With its poor safety record, the Nigeria Civil Aviation Authority (NCAA) has wielded the big stick by suspending all Max Air’s operations using the B737 aircraft in its fleet.
The aviation regulatory body was compelled to take the action following four occurrences recorded this year alone by Max Air involving its Boeing 737 aircraft.
The occurrences were recorded between May and July this year in Abuja, Kano, and Yola.
This is coming amid criminal offence of some airlines that have engaged in the overwriting of Cockpit Voice Recorders (CVR) in their aircraft to hide serious incidents from regulatory inspectors.
“With the above suspension, you are to immediately suspend the operations of all Boeing B737 aircraft in your fleet.
Parts A3 deals with the airline’s Aircraft Authorization and D43 deals with Aircraft Listing of the Operations Specifications issued to Max Air Ltd.
The letter also detailed all the occurrences involving its Boeing B737 aircraft which led to the Authority’s action which includes; the loss of the number one Main Landing Gear (MLG) wheel during the serious incident involving a Boeing 737-400 aircraft, registration marks 5N-MBDwhich occurred between take-off at Yola Airport Adamawa State and on landing at Nnamdi Azikiwe International Airport, Abuja Nigeria on May 7th, 2023; fuel Contamination of the main fuel tanks of aircraft B737-300, Registration Marks; 5N-MHM, leading to the Auxiliary Power Unit (APU) shutdown on ground Yola Airport on the 7th of July, 2023;
Other infractions were the aborted take-off of Boeing 737-400 aircraft, registration marks 5N-MBD, which occurred at the Mallam Aminu Kano International Airport (MAKIA) due to high Exhaust Gas Temperature (EGT) indication on the 11th of July, 2023; an air return by aircraft B737-300, Registration Marks; 5N-MHM to Nnamdi Azikiwe International Airport (NAIA) due to duct overheat indication in the cockpit on the 11th of July, 2023.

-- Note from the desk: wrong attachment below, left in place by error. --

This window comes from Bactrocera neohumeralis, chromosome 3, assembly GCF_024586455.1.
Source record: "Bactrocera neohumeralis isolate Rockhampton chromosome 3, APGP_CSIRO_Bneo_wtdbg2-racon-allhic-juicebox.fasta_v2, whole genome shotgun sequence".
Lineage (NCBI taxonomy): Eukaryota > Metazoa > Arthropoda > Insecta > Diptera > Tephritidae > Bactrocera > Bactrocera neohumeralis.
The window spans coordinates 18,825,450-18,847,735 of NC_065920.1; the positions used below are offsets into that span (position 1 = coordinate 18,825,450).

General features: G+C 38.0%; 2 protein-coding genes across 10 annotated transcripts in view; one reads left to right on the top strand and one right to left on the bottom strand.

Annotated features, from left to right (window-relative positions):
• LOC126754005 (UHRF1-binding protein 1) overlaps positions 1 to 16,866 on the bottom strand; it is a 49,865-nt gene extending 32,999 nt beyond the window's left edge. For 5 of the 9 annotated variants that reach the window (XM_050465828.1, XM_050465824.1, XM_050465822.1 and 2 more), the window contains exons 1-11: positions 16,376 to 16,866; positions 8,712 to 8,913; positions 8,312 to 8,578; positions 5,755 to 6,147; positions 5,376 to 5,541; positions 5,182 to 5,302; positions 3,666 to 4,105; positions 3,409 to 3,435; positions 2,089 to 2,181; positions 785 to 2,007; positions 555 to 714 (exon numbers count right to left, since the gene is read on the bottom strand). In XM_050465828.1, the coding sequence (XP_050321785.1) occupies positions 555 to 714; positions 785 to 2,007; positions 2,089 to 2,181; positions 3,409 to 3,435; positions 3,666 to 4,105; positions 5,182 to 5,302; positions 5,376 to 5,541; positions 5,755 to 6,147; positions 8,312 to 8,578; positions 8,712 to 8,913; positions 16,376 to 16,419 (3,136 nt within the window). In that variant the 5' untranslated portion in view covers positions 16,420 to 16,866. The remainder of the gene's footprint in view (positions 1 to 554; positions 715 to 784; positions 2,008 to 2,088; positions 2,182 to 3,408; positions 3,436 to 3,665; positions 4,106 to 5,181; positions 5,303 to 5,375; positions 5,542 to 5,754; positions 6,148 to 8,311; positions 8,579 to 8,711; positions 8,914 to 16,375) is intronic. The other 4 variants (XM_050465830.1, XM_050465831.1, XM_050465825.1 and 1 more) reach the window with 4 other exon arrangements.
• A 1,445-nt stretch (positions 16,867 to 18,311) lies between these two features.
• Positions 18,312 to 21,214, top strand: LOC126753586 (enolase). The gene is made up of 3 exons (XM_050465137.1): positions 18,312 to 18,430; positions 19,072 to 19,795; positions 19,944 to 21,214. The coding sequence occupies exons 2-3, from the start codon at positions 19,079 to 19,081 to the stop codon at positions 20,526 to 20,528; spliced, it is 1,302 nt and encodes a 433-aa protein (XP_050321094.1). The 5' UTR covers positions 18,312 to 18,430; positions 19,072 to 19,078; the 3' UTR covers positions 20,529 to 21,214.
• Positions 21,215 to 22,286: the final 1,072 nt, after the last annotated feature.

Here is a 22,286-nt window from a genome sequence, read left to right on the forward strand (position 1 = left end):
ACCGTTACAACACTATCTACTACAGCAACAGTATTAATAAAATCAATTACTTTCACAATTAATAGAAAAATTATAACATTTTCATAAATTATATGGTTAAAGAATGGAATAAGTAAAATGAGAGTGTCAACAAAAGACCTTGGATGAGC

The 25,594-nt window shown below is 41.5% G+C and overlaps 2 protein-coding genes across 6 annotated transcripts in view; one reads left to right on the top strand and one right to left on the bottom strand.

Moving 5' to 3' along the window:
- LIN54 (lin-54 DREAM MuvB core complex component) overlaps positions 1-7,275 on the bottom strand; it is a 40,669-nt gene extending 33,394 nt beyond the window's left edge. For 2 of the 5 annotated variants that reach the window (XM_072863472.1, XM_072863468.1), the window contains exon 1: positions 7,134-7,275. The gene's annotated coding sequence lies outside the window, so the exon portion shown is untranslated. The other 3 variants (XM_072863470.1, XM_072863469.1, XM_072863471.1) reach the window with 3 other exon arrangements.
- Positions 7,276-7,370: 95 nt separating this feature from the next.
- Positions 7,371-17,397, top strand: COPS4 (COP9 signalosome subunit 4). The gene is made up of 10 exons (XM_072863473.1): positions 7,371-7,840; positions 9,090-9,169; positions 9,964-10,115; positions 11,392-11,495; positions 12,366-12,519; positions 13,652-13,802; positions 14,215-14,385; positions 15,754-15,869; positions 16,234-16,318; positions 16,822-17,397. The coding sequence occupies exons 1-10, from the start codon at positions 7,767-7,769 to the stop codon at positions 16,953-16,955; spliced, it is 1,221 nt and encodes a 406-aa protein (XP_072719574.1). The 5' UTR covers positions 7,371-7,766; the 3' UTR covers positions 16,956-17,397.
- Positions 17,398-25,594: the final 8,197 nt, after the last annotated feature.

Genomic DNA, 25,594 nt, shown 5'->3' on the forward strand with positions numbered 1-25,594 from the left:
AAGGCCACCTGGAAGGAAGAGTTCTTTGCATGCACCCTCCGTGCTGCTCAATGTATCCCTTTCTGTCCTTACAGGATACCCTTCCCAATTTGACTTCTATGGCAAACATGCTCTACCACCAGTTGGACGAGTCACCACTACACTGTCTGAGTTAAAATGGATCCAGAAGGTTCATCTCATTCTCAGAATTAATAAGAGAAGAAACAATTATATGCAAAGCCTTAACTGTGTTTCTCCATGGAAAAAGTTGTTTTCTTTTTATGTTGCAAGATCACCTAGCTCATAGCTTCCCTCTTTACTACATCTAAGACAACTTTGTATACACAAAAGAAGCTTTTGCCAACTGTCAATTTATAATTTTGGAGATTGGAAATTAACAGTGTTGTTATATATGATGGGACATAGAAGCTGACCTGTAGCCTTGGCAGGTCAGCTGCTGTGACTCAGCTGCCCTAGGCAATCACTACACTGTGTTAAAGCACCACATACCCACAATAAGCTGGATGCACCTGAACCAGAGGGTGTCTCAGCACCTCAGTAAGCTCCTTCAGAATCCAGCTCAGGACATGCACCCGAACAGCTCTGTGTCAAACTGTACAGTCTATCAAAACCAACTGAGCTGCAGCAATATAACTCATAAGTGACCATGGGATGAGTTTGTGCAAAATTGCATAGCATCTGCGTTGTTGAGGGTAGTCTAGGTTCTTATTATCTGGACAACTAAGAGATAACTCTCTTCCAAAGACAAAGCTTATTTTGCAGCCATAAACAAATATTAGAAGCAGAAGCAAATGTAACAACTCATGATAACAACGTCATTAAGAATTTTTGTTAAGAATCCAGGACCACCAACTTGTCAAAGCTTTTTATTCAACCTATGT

The letter also disclosed that, with the development, a team of inspectors had been constituted to conduct an audit on Max Air and the outcome of the audit if satisfactory will determine whether the suspended aircraft type will return to operation or not.
Max Air, regarded as the second largest airline by fleet size had severally been accused of engaging in safety infractions by both the NCAA and the Nigeria Safety Investigation Bureau (NSIB).
A preliminary report by the NSIB had accused Max Air of overwriting the Cockpit Voice Recorder (CVR) in the May 7, 2023 incident at Nnamdi Azikiwe International Airport (NAIA), Abuja with the carrier claiming ignorance of NCAA’s All Operators Letter (AOL) on continuous CVR overwriting.
The report was on the incident involving a Boeing 737-400 with 143 passengers, with the report stating that the airline’s pilot ignored a passenger alert about a wheel falling off during take-off.
In a bid to prevent a recurrence of such incident, NSIB recommended to NCAA to invoke the relevant sections of Nigeria Civil Aviation Regulations (Nig.CARs) 2015 in accordance with IS 1.3.3 Legal Enforcement Actions to non-compliant operators with the AOL (NCAA/FSG/AOL/19/03) on continuous overwriting of CVR information by airlines.
The NSIB’s report also revealed that the airline entered the wrong tech log of the serial number of the incident aircraft, while the quality control department did not supervise the maintenance action of the brake unit and wheel change on 5N-MBD conducted on May 5, 2023.
Max Air is not the first airline that would be accused of overwriting the CVR in the sector. Air Peace had also a few years ago been accused of the great offence of overwriting CVR in a bid to circumvent the investigation.